So far I’ve only done crafty green reviews of books, everything from Weekend Sewing to the Crafty Chica. But, and perhaps this is only because our public library is AWESOME and lets me check out feature DVDs and all the new computer games and order pretty much every single obscure crafts book that I ask them for, I also enjoy trying out the large number of crafty software programs that exist. Some of these are good, and some are crappy.
The Form Wild software series is good.
The Form Wild series is a collection of CD software, and each CD contains a collection of three-dimensional animal cut-outs. The files pull up as Adobe Acrobat Reader files, and you can save them to your computer so that you don’t have to reinsert the CD each time you want to use the files.
The cut-outs look like very realistic animal illustrations, with cutting and folding guides and additional instructions for construction in a separate Adobe Reader file. To make the animals, you print them on cardstock (or some creative material, perhaps?), and then cut and fold and glue where instructed. The complexity varies quite a bit, with the tropical fish, for instance, being very easy, and the birds being more complicated, etc.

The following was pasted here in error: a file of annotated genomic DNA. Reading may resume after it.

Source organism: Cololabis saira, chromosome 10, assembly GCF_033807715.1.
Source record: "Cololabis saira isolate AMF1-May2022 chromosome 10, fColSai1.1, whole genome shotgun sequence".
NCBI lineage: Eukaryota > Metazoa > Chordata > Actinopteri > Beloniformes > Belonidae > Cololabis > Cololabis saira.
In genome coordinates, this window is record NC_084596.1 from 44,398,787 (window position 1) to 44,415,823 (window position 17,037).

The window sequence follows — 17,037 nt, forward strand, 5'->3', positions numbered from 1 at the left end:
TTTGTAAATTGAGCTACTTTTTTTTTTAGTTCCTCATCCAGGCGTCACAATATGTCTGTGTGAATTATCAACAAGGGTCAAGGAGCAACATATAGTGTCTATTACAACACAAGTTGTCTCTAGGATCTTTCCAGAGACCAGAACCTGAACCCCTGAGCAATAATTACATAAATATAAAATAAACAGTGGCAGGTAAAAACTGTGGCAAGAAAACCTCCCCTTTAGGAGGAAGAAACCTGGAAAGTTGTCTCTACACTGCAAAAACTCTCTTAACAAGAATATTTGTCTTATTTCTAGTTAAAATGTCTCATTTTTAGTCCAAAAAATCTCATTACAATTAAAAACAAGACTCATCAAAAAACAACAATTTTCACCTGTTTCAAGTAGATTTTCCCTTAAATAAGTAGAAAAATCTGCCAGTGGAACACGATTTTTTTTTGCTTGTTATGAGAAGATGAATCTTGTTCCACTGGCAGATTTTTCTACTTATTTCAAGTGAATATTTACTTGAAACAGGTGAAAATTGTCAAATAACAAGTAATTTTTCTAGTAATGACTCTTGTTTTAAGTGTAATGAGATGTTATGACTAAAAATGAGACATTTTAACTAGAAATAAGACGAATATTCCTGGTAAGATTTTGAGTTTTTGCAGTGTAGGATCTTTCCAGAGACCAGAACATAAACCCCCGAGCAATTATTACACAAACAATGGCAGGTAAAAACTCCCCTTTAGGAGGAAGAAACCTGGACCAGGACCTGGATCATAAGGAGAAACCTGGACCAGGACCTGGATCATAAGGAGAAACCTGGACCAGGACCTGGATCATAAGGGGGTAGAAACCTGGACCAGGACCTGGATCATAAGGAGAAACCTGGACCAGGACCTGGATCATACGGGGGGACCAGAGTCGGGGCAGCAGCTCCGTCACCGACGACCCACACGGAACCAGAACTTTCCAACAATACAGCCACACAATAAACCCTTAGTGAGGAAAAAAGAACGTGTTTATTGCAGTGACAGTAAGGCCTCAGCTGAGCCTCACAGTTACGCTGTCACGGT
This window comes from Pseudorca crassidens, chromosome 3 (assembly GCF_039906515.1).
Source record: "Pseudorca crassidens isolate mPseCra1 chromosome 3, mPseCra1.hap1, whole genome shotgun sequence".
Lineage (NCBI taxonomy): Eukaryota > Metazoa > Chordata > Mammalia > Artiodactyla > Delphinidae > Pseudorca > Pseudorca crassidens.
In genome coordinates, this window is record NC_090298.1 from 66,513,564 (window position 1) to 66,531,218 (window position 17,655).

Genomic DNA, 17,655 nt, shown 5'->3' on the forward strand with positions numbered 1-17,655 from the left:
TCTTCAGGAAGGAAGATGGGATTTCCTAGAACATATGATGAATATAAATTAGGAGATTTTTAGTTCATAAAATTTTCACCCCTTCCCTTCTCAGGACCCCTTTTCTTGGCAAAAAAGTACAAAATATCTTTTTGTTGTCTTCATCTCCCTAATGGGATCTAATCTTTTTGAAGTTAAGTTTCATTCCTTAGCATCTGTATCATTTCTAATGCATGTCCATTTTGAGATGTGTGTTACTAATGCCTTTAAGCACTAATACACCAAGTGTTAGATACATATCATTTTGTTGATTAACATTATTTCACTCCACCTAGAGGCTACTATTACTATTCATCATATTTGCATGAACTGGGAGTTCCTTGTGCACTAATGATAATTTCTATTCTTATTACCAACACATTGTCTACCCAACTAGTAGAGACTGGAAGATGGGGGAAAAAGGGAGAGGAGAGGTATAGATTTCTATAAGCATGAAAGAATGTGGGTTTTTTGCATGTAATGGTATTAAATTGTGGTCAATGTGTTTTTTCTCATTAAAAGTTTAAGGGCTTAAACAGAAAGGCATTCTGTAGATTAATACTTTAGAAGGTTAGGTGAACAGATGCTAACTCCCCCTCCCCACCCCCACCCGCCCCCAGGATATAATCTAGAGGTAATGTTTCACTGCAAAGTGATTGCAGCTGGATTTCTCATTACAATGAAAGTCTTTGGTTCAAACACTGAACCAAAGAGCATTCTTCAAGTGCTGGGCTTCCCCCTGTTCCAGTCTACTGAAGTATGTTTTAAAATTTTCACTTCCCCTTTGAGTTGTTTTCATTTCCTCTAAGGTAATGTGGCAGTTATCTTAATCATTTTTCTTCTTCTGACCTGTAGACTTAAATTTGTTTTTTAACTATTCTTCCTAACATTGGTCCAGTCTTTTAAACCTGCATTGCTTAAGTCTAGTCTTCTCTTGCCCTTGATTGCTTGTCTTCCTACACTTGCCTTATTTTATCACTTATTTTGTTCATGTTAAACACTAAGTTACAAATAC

Although there aren’t any digital modifications that you can make to an Adobe Acrobat Reader file, thus making computer alterations of your animal images impossible, the program is still super-crafty for two reasons: 1) the variety of animals depicted is immense, from butterflies and insects to farm animals and endangered species and dinosaurs, and 2) although I’ve only printed these out on my 8.5”x11” printer, the software maker claims that you can print these images out at whatever size you’d like without sacrificing detail. To prove it, they have a photo on their web site of some huge Form Wild bird cut-outs hanging from the ceiling of a shopping mall somewhere.
The greenness of the program comes from the idea that you can print these animals on whatever eco-friendly material you desire, as long as it’s sturdy enough to support the folds. My girls and I make these with new cardstock and on the backs of used paper to later glue to cardboard, but I could see printing these onto computer tattoo paper and then adhering them to recycled plastics, or printing them on fabric then you then stiffen with spray starch. I will say, however, that a LOT of the little cardstock animals that I make with my girls have gotten inadvertently crushed by said little girls, or perhaps by a momma stumbling across the carpet in the middle of the night, thus requiring the creation of even more animals. So they’re not quite sturdy enough to stand up to a long life with a three- and five-year-old, but as part of a craft project or art installation, or a toy for an older child? I’d recommend it.